Why not to use Visual Studio 2003 (.NET Framework 1.1) for developing Office extensions
We insist on not using .NET Framework 1.1. Why? Because there is a high probability that an Office extension developed with this .NET Framework version will break down other Office extensions developed in higher .NET Framework versions.
Why does this happen? There are three reasons:
- .NET Framework 1.1 and 2.0 are incompatible in the general case (see Breaking Changes between .NET Framework 1.1 and 2.0). Hope you know that .NET Framework 3.0 and 3.5 are just extensions of .NET Framework 2.0.
- Only one .NET Framework version can be loaded into a Windows process.
- You cannot influence the order in which Office extensions are loaded.
Let’s see how this may end with a disaster on the target PC where several .NET based add-ins may be installed, including those based on the Shared Add-in template in Visual Studio, VSTO, Add-in Express or developed with other tools. Let’s talk about just two Office extensions created for the same Office applications. We will refer the extensions as extension #1 and extension #2, the first one is loaded first.
- If extension #1 is developed in VS 2003, this will get .NET Framework 1.1 to load into the Widows process of the host application. When extension #2 is being loaded, it will have to use .NET Framework 1.1, too. If extension #2 requires .NET Framework 3.0 or 3.5, it will crash [almost] immediately. If extension #2 uses .NET Framework 2.0, there’s a pretty good chance that it uses a feature listed in Breaking Changes between .NET Framework 1.1 and 2.0 and this will end with a crash, too. There’s a chance that they will work together, but in the general case, they will not.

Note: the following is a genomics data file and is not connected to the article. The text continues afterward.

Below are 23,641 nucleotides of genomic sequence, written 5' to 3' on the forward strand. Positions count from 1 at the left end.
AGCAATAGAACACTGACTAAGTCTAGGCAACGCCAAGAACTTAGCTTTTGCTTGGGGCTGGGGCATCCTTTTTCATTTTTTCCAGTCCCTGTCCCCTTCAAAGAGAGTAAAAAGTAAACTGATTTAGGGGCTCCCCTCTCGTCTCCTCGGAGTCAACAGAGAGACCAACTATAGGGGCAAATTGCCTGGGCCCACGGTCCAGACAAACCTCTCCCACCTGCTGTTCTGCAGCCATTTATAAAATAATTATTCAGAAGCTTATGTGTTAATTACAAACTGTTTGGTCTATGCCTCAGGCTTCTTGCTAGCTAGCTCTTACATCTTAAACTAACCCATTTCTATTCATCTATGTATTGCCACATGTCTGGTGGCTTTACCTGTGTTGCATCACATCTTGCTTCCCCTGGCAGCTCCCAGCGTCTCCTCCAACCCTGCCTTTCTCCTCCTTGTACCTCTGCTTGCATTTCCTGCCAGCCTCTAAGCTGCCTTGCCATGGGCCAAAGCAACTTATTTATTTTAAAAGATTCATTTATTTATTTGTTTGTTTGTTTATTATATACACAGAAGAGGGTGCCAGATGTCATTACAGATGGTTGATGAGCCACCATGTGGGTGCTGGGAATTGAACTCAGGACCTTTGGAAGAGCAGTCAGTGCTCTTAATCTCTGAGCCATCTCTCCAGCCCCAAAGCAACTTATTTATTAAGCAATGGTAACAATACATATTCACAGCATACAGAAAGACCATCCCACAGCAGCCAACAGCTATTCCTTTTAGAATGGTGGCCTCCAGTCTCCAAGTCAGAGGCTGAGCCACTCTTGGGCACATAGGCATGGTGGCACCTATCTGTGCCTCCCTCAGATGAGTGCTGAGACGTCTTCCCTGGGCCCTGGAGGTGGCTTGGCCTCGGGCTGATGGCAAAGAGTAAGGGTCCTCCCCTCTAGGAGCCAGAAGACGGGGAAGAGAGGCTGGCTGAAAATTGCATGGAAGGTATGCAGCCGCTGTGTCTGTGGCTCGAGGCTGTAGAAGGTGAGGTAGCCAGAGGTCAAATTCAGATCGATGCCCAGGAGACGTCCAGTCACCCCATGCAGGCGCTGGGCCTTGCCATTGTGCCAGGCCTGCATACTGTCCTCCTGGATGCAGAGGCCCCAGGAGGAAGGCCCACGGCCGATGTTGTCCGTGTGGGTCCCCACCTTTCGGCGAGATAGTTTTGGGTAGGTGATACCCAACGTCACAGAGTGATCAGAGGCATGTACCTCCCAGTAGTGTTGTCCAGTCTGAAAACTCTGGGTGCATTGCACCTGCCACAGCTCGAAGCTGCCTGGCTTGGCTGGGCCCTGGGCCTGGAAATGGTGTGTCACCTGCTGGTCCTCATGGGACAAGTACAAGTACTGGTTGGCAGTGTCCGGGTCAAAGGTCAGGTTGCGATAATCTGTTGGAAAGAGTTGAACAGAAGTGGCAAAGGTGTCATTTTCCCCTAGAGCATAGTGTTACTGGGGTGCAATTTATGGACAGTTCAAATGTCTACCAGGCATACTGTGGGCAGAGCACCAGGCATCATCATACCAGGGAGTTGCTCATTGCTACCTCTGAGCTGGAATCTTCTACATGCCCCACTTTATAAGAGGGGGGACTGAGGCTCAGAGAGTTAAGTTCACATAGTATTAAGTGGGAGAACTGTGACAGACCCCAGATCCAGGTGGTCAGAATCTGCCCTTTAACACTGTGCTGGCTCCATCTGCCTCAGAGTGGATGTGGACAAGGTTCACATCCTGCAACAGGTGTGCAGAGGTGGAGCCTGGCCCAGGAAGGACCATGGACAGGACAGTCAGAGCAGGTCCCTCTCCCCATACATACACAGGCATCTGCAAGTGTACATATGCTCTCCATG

- If extension #1 is developed on .NET Framework 2.0, 3.0, or 3.5, then extension #2 developed in VS 2003 will have to use the same .NET Framework version. The chance that they will live together is greater than in the first scenario, but will you rely on that chance?
The first scenario is quite a common thing; for example, see Error when loading VSTO add-in on our forum. Note that Daniel uses Assembly Binding Log Viewer (Fuslogvw.exe). Add-in Express for Office and .NET provides a log file of its own. In the log file, you can see what .NET Framework version is required by your add-in and what .NET Framework version is actually used.
We haven’t been reported about the second scenario yet. Still, both scenarios are a disaster; you cannot do anything to overcome them.
More specifically, you can try creating a config file similar to the one mentioned in the forum topic above. Such a config file loads the specified .NET Framework version when an Office extension tries to load any .NET Framework version. Hope you understand that this is not a solution at all. Say, it helps you in a given moment. Still are you in danger as the time moves on and the end user installs other Office extensions the load order of which is unknown and out of your control.
Another non-solution would be to turn all other Office extensions off. Though, this is definitely a non-solution, but it could be useful when debugging your Office extension. I’ll write more about turning Office extensions off one of these days.
You could think that .NET Framework 4.0 solves this problem because it allows loading several .NET Framework versions. But it isn’t so, .NET Framework 1.1 cannot be loaded in this way. Moreover, .NET Framework 1.1 will not be initialized if .NET Framework 4.0 is installed!
Well, enough of .NET Framework 1.1 and Visual Studio 2003: we will stop supporting VS 2003 in Add-in Express 2010. Whether this is good news for you or not, I’m really glad it will be this way. This is a right move as we will stop producing more problems for add-in developers.